new commuter--need help!

tkm1288 Posts: 2
edited April 2009 in Commuting chat

I'm a female college student from Washington DC and I'm interested in getting a bike to commute to school everyday. The problem is I know nothing about bikes and I don't want to splurge on something very expensive if I don't need it. I need some guidance!

My ride is about two miles, a little hilly, and pretty residential--not too many major streets. I'd like a bike with a few speeds (I don't need a lot), a pannier rack for the back tire, and an upright position while I ride. I'm also pretty small--about five foot three--so I don't want anything too big.

I'm looking to spend around $200, though less/more would be fine within reason. I'm on a college student budget :) Any sort of help I could get would be great! Thank you!


  • Greg T
    Greg T Posts: 3,266
    You are a long way from home TKM, most of us are Brits here but I'm sure we can help you - however I think we'll struggle with local bike shops to recomend to you.

    If your budget is circa $200 I think you may struggle getting a new bike for this that isn't really bad - if you can find one at all.

    Your best bet is probably second hand - get one for $100 and give it to a bike shop to service and spruce up for you for an additional 100.

    If you go down this route you'll probably be looking at available bikes rather than a named bike that you just buy....

    There are probably campus free sheets (I'm showing my age now - imagine something printed on paper) with student adds in them that I'd start with or a cycle scheme ran by a local bike shop (LBS)

    Craigslist maybe a good place to look.

    I found this


    in DC

    Which has student written all over it...

    You may be best off walking into your LBS and asking them for help... If their help is them trying to sell you a new $500 bike then just smile and walk out.

    You need a good tame LBS to get you going and look after you until you can do your own basic maint....

    Let us know how you get on
    Fixed gear for wet weather / hairy roadie for posing in the sun.

    What would Thora Hurd do?
  • artaxerxes
    artaxerxes Posts: 612
    Also do not buy a cheap bike from Walmart (or another supermarket), they sell bikes with brand names like Mongoose, but these have nothing to do with the models a company like Mongoose sells from specialist bike shops. They use poor quality components and are basically throwaway bikes for sale from supermarkets only.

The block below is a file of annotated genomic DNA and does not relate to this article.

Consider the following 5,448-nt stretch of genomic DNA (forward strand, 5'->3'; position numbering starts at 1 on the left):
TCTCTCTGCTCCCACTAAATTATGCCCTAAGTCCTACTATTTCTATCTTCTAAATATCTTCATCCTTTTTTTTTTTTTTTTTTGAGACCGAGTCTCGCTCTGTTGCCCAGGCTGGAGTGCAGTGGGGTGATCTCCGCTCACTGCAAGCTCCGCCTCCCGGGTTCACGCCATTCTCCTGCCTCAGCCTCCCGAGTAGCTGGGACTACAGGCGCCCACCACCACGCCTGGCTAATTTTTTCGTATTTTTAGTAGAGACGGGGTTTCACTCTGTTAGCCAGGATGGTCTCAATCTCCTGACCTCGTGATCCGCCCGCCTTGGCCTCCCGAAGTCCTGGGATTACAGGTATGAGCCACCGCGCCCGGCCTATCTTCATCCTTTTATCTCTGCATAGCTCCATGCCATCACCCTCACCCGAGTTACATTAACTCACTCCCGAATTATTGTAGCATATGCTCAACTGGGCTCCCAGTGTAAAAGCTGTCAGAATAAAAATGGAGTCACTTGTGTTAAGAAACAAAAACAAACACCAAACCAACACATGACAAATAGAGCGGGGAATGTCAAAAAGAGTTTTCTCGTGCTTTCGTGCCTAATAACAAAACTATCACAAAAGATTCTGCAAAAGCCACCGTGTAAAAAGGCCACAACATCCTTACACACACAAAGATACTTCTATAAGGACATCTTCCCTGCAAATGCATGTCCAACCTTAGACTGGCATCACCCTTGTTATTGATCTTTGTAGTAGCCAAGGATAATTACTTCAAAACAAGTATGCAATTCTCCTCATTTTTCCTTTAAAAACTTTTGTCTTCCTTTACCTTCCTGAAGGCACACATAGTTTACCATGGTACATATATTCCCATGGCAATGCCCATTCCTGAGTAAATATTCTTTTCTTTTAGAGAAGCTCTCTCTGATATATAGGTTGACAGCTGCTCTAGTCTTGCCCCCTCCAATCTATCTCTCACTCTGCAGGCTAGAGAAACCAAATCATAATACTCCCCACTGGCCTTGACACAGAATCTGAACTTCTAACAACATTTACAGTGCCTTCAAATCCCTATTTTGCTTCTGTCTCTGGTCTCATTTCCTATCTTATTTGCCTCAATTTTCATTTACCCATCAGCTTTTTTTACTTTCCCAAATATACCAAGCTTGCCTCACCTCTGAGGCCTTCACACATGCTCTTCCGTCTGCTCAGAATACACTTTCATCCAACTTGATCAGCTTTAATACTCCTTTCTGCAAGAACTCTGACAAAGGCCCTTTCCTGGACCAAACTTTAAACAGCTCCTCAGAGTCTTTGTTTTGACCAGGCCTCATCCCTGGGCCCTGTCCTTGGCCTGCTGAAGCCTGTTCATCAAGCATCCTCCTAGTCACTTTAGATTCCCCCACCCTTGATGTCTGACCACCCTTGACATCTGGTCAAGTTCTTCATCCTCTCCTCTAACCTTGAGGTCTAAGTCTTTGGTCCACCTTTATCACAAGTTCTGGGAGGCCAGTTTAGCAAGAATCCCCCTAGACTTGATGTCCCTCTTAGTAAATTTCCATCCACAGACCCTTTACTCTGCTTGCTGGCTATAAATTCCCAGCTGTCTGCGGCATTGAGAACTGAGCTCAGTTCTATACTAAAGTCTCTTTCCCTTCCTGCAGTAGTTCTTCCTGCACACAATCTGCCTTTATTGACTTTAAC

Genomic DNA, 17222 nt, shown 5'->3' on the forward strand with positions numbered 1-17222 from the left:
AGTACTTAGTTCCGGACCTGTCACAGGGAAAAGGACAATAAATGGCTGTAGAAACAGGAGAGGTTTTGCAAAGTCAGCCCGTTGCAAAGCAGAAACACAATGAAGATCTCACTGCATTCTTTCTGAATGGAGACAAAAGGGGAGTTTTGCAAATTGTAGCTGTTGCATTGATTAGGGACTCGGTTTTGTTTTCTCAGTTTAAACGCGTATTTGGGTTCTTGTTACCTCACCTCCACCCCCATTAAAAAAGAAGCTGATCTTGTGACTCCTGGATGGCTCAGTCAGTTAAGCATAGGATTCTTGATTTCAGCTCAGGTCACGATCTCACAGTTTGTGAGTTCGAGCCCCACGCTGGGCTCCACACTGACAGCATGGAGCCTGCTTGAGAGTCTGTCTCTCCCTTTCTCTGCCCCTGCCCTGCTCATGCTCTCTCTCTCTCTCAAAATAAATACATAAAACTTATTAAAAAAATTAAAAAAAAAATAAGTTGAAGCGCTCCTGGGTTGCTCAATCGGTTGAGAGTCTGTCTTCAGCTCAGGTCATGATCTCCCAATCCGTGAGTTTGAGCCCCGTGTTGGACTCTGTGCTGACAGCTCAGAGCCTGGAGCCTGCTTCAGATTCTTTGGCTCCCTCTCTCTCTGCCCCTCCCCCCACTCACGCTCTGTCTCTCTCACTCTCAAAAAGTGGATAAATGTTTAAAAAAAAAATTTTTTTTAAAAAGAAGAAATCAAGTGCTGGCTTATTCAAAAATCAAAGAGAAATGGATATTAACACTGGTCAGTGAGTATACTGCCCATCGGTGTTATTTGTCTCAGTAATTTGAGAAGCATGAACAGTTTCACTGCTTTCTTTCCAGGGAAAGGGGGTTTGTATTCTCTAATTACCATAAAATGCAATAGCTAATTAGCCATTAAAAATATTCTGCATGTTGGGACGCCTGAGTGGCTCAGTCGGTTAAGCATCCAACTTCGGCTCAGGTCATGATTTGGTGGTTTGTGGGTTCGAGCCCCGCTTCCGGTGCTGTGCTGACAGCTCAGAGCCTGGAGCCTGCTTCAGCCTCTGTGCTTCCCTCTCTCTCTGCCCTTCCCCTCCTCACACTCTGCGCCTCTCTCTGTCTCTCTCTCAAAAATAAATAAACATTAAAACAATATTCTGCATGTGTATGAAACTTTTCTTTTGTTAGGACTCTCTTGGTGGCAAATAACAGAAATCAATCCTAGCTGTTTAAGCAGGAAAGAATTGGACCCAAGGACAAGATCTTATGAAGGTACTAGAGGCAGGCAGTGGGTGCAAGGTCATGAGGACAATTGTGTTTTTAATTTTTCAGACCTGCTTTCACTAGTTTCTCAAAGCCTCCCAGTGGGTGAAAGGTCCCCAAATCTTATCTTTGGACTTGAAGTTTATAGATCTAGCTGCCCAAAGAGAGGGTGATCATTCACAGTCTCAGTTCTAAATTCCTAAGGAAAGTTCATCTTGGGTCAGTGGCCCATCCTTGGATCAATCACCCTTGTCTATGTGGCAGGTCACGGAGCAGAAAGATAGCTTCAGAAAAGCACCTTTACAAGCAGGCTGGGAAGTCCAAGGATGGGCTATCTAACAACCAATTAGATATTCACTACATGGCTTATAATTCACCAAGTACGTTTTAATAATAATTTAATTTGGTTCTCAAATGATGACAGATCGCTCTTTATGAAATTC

• sarajoy
    sarajoy Posts: 1,675

    For a two mile distance, you have the freedom to get almost any bike, just one that you feel looks nice! I'm almost jealous!

    Any longer distance and you soon start to realise that you need something different, bits of you start to ache and you're unsure why...! After 10 or so miles you know when something's up!

    Well, I say /any/ bike within reason. As said, avoid supermarket specials, or mountain bikes with lots of suspension and knobbly tyres, as you won't need that - a squishy ride sounds like it might be comfortable, but in reality it's just hard work! :)

    That bike picked out by Greg T looks ace!

    I agree with getting an old bike spruced up by a local shop. Take time to learn how to change inner-tubes too, I was amazed how easy it was - I'd been a bit scared of doing it for too long! I've been lucky so far but now I'm a lot less worried about future p*nctures.

    Finally the only thing I wanted to warn about was hills, and upright riding positions. I always found hills very difficult on my more upright bicycle. I may be fitter now, but I also think I've got a bike more fit for purpose.

    If the hills aren't too long or steep, you'll be fine, though :)
  • biondino
    biondino Posts: 5,990
    The bike Greg found is likely a bit big for you, but it's a lovely one! Definitely go for second hand - it's very much worth asking around your friends and classmates to see if anyone is selling one - it could even encourage someone with a bike they never use to offer you a bit of a bargain.

    At that kind of price level, getting a bike you're happy with - primarily in terms of fit, condition, use for purpose and how much you like the look. So peruse Craigslist, eBay and any local or college papers and websites, and see if you can organise test rides.

    As has been said above, you'll struggle to find new bikes for $200 or less that are sufficiently decent quality, so unless you find some great bargains - reduced from over $300 AND fit you perfectly, ideally from a reputable local bike shop rather than a Walmart type - I'd focus on the second hand market. If you have any friends who are bike enthusiasts, recruit them to help you - it's always a pleasure getting someone on a bike!
  • lost_in_thought
    lost_in_thought Posts: 10,563
    As already mentioned, craigslist, ebay, see if your school has a second hand bike scheme.

    In the UK contacting the local police or the council to see if they run an auction would be a good plan, don't know if it would work in the US of A.

    Reading the above about walmart bikes, I am the (not enormously) proud owner of two such really rubbish road bikes, one from a dodgy website, and one from K-Mart in Australia, both of which are fine. Not good bikes, but bikes! However, if you're going down that route, make sure you have a try of a demonstrator bike in the same size as the one in the box, both the 'standard' ones I have would be waaaaay too big for someone of your diminuitive stature! :D

    Good luck! Let us know how you get on!